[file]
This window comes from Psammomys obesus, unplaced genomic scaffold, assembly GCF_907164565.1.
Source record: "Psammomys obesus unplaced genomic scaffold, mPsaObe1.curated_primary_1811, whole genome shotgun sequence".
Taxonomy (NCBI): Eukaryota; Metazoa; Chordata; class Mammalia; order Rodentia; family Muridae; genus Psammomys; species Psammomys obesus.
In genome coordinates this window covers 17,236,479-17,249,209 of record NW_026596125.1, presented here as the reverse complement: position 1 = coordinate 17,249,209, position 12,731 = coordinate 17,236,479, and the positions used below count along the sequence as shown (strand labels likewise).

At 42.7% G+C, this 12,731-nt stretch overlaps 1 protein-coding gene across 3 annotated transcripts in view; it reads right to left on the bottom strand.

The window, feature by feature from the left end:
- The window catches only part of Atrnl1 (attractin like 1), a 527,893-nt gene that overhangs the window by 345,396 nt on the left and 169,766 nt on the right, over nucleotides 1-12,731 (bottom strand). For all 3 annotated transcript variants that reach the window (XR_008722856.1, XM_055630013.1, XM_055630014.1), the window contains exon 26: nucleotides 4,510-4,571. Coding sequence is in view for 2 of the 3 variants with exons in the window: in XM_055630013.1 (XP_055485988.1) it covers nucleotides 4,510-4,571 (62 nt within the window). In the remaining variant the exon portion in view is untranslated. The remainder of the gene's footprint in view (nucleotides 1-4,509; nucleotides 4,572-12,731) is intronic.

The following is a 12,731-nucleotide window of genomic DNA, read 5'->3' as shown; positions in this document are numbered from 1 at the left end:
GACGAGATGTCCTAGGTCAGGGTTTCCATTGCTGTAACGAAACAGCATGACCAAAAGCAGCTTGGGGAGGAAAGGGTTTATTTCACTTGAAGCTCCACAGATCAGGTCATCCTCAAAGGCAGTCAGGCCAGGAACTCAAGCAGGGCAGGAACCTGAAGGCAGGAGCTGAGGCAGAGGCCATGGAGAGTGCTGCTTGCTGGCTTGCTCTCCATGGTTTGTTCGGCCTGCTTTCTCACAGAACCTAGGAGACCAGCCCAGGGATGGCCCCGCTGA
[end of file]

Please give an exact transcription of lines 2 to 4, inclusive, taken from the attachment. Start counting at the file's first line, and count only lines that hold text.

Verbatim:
Source record: "Psammomys obesus unplaced genomic scaffold, mPsaObe1.curated_primary_1811, whole genome shotgun sequence".
Taxonomy (NCBI): Eukaryota; Metazoa; Chordata; class Mammalia; order Rodentia; family Muridae; genus Psammomys; species Psammomys obesus.
In genome coordinates this window covers 17,236,479-17,249,209 of record NW_026596125.1, presented here as the reverse complement: position 1 = coordinate 17,249,209, position 12,731 = coordinate 17,236,479, and the positions used below count along the sequence as shown (strand labels likewise).